The Best Movie In The Friday The 13th Franchise According To 50% Of Fans We Polled

(Welcome to Survey Says, a feature where we conduct a movie-related survey for a random group of people and explain why they're completely right, completely wrong, or somewhere in-between.)

Successful horror movies have a tendency to be turned into franchises because they are generally cheap to make, and even seemingly modest success can be enough to justify an endless string of sequels. Just look at "The Howling," which somehow has seven sequels and a reboot on the way. But one of the biggest, most enduring franchises in the history of horror is without a doubt "Friday the 13th" and it is, in many ways, the quintessential horror franchise. It's got an absolute slasher icon in Jason Voorhees, who has been to all manner of places, including space and hell. Who cares if the continuity is kind of all over the place? But with so many movies in the franchise, what movie do fans like best? We set out to answer that very question by using the best method available, a random survey of a small pool of people on the internet! Here are our very scientific and not at all debatable findings.

Survey says...

Coming in with an overwhelming 50% of the total vote (consisting of 609 respondents in the U.S.), the original 1980 slasher classic "Friday the 13th" absolutely dominated the competition. Indeed, the slasher film that started it all, and the one that paved the way for a tidal wave of other slashers to arrive throughout the 80s (after "Halloween," of course), remains the king of the hill in the eyes of the internet more than 40 years later. None of the others even come close. Meanwhile, on the other end of the spectrum, "Jason X," the one where Jason goes to space, didn't get a single vote. (A tragedy if you ask me.)

Coming in second place was "Freddy vs Jason" from 2003, the much-hyped battle between our hockey-masked slasher and Freddy Krueger of "A Nightmare on Elm Street" fame, which notched just over 16% of the total vote. It is a distant second, admittedly, but an interesting one, especially since it is not necessarily considered to be one of the better entries in the series. Though it does have the somewhat unfair advantage of having Robert Englund's Freddy along for the ride. That undoubtedly gives it an edge in some way, and that final battle between the two horror icons is absolutely worth the price of admission.

The rest of the entries were basically fighting for scraps compared to the top two choices, with 2009's "Friday the 13th" remake/reboot taking in a little less than 10% of the vote and rounding out the top three. Amazingly, that is the most recent film in the franchise given that the ongoing, messy lawsuit has tied up any chance of a new bloody ride with Jason for years now.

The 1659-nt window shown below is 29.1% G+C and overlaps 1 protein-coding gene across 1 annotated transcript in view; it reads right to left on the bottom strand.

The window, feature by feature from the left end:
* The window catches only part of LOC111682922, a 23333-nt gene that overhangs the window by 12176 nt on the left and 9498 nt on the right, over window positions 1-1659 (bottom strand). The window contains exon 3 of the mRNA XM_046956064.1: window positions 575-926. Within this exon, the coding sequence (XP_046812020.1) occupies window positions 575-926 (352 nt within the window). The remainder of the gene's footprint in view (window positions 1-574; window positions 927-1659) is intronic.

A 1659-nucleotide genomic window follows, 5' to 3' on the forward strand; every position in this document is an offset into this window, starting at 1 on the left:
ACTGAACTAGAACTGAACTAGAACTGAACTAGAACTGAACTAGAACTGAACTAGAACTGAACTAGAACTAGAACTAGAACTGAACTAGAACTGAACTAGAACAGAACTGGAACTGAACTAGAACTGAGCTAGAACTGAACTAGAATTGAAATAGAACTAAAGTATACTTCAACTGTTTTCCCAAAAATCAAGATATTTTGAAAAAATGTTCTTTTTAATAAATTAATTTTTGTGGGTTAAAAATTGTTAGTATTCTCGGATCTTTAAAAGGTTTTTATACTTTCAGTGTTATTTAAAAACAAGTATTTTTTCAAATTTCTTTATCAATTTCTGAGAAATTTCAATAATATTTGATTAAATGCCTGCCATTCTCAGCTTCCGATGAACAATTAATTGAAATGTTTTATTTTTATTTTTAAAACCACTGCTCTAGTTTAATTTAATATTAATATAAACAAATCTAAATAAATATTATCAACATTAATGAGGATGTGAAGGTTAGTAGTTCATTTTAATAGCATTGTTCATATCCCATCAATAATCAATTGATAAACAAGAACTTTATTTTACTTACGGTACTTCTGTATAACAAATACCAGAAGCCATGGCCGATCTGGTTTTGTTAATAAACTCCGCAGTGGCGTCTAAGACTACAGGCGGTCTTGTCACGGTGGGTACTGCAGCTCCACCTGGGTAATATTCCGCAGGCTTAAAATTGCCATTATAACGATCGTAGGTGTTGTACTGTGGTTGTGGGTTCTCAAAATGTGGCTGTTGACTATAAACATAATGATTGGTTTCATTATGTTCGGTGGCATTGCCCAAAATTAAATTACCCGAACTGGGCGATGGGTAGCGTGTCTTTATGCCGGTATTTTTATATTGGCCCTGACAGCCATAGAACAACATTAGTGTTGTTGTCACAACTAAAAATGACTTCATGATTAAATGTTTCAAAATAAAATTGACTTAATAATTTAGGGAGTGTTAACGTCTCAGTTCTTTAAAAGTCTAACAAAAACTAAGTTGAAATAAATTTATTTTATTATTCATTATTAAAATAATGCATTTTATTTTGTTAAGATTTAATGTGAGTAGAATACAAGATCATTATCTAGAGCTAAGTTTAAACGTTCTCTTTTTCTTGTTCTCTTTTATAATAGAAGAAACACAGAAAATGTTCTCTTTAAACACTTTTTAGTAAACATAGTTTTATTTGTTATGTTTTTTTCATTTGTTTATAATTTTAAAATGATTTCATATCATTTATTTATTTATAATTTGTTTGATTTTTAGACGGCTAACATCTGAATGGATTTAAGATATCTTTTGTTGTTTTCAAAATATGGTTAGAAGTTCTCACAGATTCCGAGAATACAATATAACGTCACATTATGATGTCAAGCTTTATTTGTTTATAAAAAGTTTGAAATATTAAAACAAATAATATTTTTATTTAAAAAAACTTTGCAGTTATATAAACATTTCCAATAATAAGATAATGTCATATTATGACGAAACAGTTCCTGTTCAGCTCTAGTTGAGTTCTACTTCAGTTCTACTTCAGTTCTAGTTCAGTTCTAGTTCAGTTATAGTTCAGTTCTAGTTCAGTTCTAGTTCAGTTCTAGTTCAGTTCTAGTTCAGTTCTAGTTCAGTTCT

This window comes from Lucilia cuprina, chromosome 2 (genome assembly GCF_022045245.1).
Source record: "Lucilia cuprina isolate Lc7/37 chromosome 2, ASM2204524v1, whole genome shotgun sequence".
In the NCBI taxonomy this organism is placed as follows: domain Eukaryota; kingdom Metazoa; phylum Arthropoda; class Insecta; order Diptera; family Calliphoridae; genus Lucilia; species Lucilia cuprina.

Then we have "Friday the 13th Part 2" taking in just over 7% of the vote, and "Friday the 13th Part VII: The New Blood" coming in just behind that with a little over 6% of the vote, which is quite honestly a healthy amount for a sequel that involves a teenage girl that essentially has superpowers. Following that, there's "Jason Goes to Hell: The Final Friday" with a little less than 6% of the vote, and last but not least, "Friday the 13th Part VI: Jason Lives," earning little more than 5% of the vote. That's a bummer, given that this is one of the more inventive and downright fun sequels in the whole series.

What's really striking about these results is that "Part 3" didn't get any votes either, and it really is in many ways the defining movie in the series. It wasn't until "Part 3" where Jason gets his signature hockey mask that the iconic image of Jason truly comes together.

A kind of surprising winner

The trajectory of the "Friday the 13th" movies is an interesting one, mostly because they evolved so far beyond the franchise's roots. The original movie, directed by Sean S. Cunningham, was a pretty simple slasher flick about a bunch of young people getting killed at a summer camp on a lake. The twist, of course, is that Pamala Voorhees is revealed to be the killer, with Jason only popping up in the movie's final moments, emerging from Camp Crystal Lake for one final scare. It's "Part 2" that puts the focus on Jason, with the boy all grown up and ready for blood. 

Despite the lack of Jason, the machete killings, and the over-the-top deaths that would come to define the series in the years that would follow, it is still the relatively simplistic original film that manages to garner this much love all these years later. It makes us wonder if there might be something to that, and maybe the filmmakers of an eventual reboot might want to take that into consideration. Obviously, Jason is needed, but the fondness for that first film lingers, and perhaps that should permeate the inevitable return of "Friday the 13th" on the big screen (or maybe even a streaming service) when the time comes.